Use of Administrative Data for the COVID-19 Response

Administrative data is that which is collected as part of regular activities that occur during program implementation. It has not been tapped sufficiently for learning and research. As the COVID-19 pandemic advances, how might administrative data be used to help with the COVID response, and other national or global pandemics.

At the final event in the MERL Tech and CLEAR-Anglophone Africa series for  gLOCAL Evaluation Week, we were joined by Kwabena Boakye, Ministry of Monitoring and Evaluation, Ghana; Bosco Okumu, National Treasury and Planning, Kenya; Stephen Taylor, Department of Basic Education, South Africa; and Andrea Fletcher, Cooper-Smith.

The four panelists described the kinds of administrative or “routine” data they are using in their work. For example, in Kenya educational records, client information from financial institutions, hospital records of patients, and health outcomes are being used to plan and implement actions related to COVID-19 and to evaluate the impact of different COVID-related policies that governments have put in place or are considering. In Malawi, administrative data is combined with other sources such as Google mobility data to understand how migration might be affecting the virus’ spread. COVID-19 is putting a spotlight on weaknesses and gaps in existing administrative data systems.

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Listen to just the audio from the event here:

Summary:

Benefits of administrative data include that:

  • Data is generated through normal operations and does not require an additional survey to create it
  • It can be more relevant than a survey because it covers a large swath of the entire population
  • It is an existing data source during COVID when it’s difficult to collect new data
  • It can be used to create dashboards for decision-makers at various levels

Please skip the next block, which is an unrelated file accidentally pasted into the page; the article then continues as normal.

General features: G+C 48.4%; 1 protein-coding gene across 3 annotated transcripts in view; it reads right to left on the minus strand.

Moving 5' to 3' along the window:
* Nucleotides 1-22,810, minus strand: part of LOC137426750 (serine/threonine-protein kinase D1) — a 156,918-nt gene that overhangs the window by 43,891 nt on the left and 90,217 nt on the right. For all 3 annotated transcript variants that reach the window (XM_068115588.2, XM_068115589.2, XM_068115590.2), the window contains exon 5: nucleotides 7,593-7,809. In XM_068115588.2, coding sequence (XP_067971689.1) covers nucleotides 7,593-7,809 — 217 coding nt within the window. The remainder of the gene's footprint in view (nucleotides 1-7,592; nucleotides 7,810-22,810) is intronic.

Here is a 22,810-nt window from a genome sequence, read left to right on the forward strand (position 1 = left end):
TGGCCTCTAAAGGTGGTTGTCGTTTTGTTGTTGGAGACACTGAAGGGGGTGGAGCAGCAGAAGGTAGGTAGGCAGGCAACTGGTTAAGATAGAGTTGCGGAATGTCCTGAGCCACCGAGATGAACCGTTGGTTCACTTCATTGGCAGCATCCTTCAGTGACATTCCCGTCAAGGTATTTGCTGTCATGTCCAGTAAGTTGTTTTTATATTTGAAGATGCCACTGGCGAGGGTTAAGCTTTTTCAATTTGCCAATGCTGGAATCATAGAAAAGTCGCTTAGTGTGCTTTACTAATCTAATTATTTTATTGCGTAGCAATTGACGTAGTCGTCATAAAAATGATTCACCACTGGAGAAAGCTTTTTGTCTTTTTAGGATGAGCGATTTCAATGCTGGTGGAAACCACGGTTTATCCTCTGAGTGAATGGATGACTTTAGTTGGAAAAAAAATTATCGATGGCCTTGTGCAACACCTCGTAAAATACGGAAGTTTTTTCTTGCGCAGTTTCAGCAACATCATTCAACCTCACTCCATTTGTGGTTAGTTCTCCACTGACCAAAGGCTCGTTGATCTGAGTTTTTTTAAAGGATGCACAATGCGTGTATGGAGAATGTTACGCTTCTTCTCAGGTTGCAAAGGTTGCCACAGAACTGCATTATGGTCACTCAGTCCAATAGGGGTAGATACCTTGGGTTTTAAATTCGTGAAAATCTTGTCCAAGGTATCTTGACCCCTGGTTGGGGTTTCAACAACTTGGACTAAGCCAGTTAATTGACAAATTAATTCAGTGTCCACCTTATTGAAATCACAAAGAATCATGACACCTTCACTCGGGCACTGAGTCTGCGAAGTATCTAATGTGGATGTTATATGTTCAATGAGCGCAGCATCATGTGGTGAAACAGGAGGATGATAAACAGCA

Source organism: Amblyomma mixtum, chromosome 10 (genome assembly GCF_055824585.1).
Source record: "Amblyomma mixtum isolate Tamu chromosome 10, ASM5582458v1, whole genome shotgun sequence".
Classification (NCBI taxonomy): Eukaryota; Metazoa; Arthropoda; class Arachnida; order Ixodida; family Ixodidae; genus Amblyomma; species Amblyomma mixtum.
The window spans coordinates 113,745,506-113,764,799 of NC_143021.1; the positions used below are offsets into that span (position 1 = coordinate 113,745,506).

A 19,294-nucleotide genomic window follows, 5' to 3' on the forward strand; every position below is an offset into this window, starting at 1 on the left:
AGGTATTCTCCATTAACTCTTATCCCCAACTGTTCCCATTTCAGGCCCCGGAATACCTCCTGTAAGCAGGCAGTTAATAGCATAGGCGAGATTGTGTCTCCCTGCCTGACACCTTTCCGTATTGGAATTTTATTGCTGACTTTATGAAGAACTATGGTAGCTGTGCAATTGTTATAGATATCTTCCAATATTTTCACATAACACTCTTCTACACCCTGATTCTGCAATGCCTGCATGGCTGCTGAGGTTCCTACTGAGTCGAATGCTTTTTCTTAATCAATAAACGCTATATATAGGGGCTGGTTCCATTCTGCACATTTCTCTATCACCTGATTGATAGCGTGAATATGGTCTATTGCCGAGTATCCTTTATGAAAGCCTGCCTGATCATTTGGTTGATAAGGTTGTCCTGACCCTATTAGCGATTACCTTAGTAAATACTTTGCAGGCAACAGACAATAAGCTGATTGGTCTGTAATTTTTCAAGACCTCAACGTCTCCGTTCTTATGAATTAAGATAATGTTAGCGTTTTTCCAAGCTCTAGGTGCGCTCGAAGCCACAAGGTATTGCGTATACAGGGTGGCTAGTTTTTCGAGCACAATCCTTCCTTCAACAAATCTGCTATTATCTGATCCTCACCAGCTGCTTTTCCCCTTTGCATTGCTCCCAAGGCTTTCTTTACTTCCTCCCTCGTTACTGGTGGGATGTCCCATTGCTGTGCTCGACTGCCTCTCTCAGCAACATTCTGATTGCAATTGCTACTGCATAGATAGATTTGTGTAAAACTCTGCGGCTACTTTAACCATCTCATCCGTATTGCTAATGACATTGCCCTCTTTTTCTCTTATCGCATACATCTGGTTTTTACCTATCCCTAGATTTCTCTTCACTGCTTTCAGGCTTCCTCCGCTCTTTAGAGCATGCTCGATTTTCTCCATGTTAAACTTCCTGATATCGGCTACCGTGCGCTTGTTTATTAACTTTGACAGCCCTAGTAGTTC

Challenges include:

  • Data sits in silos and the systems are not designed to be interoperable
  • Administrative data may leave out those who are not participating in a government program
  • Data sets are time-bound to the life of the program
  • Some administrative data systems are outdated and have poor quality data that is not useful for decision-making or analysis
  • There is a demand for beautiful dashboards and maps but there is insufficient attention to the underlying data processes that would be needed to produce this information so that it can be used
  • Real-time data is not possible when there is no Internet connectivity
  • There is insufficient attention to data privacy and protection, especially for sensitive data
  • Institutions may resist providing data if weakness are highlighted through the data or they think it will make them look bad

Recommendations for better use of administrative data in the public sector:

  • Understand the data needs of decision-makers and build capacity to understand and use data systems
  • Map the data that exists, assess its quality, and identify gaps
  • Design and enact policies and institutional arrangements, tools, and processes to make sure that data is organized and interoperable.
  • Automate processes with digital tools to make them more seamless.
  • Focus on enhancing underlying data collection processes to improve the quality of administrative data; this includes making it useful for those who provide the data so that it is not yet another administrative burden with no local value.
  • Assign accountability for data quality across the entire system.
  • Learn from the private sector, but remember that the public sector has different incentives and goals.
  • Rather than fund more research on administrative data, donors should put funds into training on data quality, data visualization, and other skills related to data use and data literacy at different levels of government.
  • Determine how to improve data quality and use of existing administrative data systems rather than building new ones.
  • Make administrative data useful to those who are inputting it to improve data quality.

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About Linda Raftree

Linda Raftree supports strategy, program design, research, and technology in international development initiatives. She co-founded MERLTech in 2014 and Kurante in 2013. Linda advises Girl Effect on digital safety, security and privacy and supports the organization with research and strategy. She is involved in developing responsible data policies for both Catholic Relief Services and USAID. Since 2011, she has been advising The Rockefeller Foundation’s Evaluation Office on the use of ICTs in monitoring and evaluation. Prior to becoming an independent consultant, Linda worked for 16 years with Plan International. Linda runs Technology Salons in New York City and advocates for ethical approaches for using ICTs and digital data in the humanitarian and development space. She is the co-author of several publications on technology and development, including Emerging Opportunities: Monitoring and Evaluation in a Tech-Enabled World with Michael Bamberger. Linda blogs at Wait… What? and tweets as @meowtree. See Linda’s full bio on LInkedIn.